Large populations of petalwort Petalophyllum ralfsii occur in two dune slacks at Dawlish Warren. One of the slacks is on a natural, sandy substrate, and here the population appears to be expanding. In the other slack, petalwort grows on sand overlying an artificial masonry/stone substrate, which receives run-off from an adjacent limestone gravel track. Elsewhere in this slack the sand is more acidic and supports populations of the liverwort Fossombronia incurva. Both slacks are closely grazed by rabbits Oryctolagus cuniculus.
Kenfig is one of two sites selected for petalwort Petalophyllum ralfsii in south Wales and supports a large population of the species, numbering thousands of thalli. The calcareous dune system has many dune slacks that include the early successional, open slack vegetation this species requires.
Morfa Harlech a Morfa Dyffryn
West Wales and The Valleys
Petalwort Petalophyllum ralfsii has been recorded in dune slacks in the two dune systems at this site; it is most frequent at Morfa Dyffryn.
North Northumberland Dunes
Northumberland and Tyne and Wear
This site represents petalwort Petalophyllum ralfsii in north-east England. There are extensive dune systems with slacks here, both on the mainland and on Holy Island. Petalwort has been recorded from Holy Island and from two locations on the mainland.
Cornwall and Isles of Scilly
Penhale’s extensive dune system supports a large population of petalwort Petalophyllum ralfsii and is one of three sites selected to represent the species in south-west England. Recorded here since 1919, it occurs in damp, calcareous dune slacks.
A large population of petalwort Petalophyllum ralfsii occurs at Sefton Coast, the only site chosen for this species in north-west England. The plant was first recorded on the Sefton Coast at Ainsdale in 1861 and it is still found within the dune system between Southport and Ainsdale. It seems to prefer damp ground around the edges of dune slacks of fairly recent origin, with the largest populations found in slacks of less than 25 years old. The plant is often found in association with footpaths, where light trampling keeps the ground vegetation sparse; infrequently-used paths or less-trampled edges of pathways seem to be favoured. Although the preferred habitat is short damp turf with plenty of bare patches, populations have been found growing amongst dense marram Ammophila arenaria with few other associated species.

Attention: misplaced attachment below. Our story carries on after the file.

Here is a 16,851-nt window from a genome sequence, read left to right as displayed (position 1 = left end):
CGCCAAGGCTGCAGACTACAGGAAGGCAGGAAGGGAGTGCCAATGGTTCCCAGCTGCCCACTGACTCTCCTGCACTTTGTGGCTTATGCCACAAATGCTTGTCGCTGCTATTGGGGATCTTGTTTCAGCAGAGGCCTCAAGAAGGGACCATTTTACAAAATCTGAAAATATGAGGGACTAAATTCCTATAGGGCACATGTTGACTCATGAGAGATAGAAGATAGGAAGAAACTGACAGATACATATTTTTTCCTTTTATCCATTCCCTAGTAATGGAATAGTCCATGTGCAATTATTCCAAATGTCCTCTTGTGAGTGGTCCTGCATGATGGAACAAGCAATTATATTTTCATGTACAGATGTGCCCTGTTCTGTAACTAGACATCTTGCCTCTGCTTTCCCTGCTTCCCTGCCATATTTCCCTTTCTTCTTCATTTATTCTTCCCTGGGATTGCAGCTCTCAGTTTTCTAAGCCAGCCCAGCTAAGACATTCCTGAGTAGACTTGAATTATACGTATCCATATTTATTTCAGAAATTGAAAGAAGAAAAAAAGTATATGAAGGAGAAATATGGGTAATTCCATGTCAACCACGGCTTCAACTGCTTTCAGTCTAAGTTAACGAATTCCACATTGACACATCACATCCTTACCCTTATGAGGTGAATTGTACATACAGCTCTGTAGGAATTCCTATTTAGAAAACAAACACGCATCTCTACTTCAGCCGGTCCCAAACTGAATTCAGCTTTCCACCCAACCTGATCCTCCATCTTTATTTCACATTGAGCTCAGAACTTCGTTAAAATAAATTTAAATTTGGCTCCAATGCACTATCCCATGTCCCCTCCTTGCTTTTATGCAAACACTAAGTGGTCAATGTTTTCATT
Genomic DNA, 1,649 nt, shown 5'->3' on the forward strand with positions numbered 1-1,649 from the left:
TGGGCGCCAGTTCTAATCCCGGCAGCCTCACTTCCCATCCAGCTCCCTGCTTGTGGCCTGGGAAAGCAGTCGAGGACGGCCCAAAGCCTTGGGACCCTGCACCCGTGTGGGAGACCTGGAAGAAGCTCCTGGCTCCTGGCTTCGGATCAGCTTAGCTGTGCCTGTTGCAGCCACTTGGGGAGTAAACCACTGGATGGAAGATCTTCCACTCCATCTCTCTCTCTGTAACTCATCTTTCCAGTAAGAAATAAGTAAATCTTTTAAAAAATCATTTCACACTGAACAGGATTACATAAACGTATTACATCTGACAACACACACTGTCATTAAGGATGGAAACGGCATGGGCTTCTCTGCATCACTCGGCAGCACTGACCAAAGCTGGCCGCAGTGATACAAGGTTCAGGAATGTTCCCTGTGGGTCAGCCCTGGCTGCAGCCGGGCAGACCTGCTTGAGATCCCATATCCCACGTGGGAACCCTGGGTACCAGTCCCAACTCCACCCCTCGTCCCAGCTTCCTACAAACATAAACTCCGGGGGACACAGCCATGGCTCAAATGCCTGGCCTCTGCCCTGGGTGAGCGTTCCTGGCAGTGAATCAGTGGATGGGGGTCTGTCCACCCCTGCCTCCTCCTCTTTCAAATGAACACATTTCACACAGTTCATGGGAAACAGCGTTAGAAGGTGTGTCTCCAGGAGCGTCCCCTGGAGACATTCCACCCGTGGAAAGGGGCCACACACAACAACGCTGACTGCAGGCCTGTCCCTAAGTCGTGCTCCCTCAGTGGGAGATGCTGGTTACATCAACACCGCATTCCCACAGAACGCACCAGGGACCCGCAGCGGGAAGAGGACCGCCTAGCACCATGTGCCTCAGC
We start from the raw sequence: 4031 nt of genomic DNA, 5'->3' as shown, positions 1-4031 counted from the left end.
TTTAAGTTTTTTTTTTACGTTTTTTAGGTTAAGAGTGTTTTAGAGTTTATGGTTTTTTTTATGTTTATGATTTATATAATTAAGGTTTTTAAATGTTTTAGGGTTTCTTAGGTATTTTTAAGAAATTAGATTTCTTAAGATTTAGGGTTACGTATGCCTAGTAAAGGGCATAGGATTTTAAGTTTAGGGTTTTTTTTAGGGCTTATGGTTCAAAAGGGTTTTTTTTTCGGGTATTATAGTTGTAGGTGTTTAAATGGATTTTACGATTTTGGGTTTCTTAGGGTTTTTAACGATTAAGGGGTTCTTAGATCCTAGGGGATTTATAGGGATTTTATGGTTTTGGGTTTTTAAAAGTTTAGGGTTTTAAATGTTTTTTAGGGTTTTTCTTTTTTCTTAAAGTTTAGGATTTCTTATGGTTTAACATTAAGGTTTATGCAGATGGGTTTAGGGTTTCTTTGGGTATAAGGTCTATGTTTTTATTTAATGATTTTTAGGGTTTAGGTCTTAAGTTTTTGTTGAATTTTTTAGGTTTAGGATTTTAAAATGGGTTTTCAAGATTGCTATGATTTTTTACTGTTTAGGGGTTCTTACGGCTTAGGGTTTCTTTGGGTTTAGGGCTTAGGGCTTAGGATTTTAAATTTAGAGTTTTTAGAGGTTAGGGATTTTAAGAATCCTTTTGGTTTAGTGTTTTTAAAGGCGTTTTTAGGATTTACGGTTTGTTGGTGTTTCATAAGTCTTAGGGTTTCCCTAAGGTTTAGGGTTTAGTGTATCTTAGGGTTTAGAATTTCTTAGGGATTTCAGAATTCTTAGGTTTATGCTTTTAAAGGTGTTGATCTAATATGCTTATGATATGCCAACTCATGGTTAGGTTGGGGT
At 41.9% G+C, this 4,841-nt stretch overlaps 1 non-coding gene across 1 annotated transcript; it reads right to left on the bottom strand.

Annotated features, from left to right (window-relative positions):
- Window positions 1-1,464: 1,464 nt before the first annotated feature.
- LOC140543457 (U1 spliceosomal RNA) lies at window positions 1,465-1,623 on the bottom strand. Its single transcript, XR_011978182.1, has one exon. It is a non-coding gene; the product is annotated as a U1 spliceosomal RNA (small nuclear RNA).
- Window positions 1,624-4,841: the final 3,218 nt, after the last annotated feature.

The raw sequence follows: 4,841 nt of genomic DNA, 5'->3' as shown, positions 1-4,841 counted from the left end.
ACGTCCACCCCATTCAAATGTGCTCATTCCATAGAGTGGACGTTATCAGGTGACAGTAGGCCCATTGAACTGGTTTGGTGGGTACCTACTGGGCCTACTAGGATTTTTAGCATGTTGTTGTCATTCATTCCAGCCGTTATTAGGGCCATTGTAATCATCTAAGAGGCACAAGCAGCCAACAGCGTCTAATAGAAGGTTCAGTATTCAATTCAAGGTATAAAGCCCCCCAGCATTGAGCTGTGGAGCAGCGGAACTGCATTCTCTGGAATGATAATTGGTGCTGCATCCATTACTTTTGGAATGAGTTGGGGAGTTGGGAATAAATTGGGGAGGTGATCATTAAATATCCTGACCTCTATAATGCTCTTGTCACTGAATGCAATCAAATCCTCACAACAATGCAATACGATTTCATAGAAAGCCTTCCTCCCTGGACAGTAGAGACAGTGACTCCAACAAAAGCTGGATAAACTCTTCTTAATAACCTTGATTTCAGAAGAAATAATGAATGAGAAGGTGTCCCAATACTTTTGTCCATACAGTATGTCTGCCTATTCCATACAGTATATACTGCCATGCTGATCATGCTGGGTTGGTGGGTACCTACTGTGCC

Y Twyni o Abermenai i Aberffraw/ Abermenai to Aberffraw Dunes
West Wales and The Valleys
Abermenai to Aberffraw Dunes is an extensive complex of sand dunes, dune slacks, marsh, shingle and cliffs in south-west Anglesey, north Wales. There is a large population of petalwort Petalophyllum ralfsii here that was first recorded in 1828. This historical continuity indicates that the site is especially favourable for the survival of this species. Although partly afforested, the open dunes have a very rich bryophyte flora, including the mosses Amblyodon dealbatus, Catoscopium nigritum and the liverwort Southbya tophacea, particularly in damp, calcareous slacks and flats.
SACs where this Annex II species is a qualifying feature, but not a primary reason for site selection
- Dee Estuary/ Aber Dyfrdwy Cheshire, East Wales, Extra-Regio, Merseyside, West Wales and The Valleys
- Limestone Coast of South West Wales/ Arfordir Calchfaen de Orllewin Cymru East Wales, West Wales and The Valleys
- Magilligan Northern Ireland
- North Norfolk Coast East Anglia
Many designated sites are on private land: the listing of a site in these pages does not imply any right of public access.
Please note that the map shows sites where the presence of a feature is classed as ‘grade d’, but these sites are not listed. This is because ‘grade d’ indicates a non-significant presence.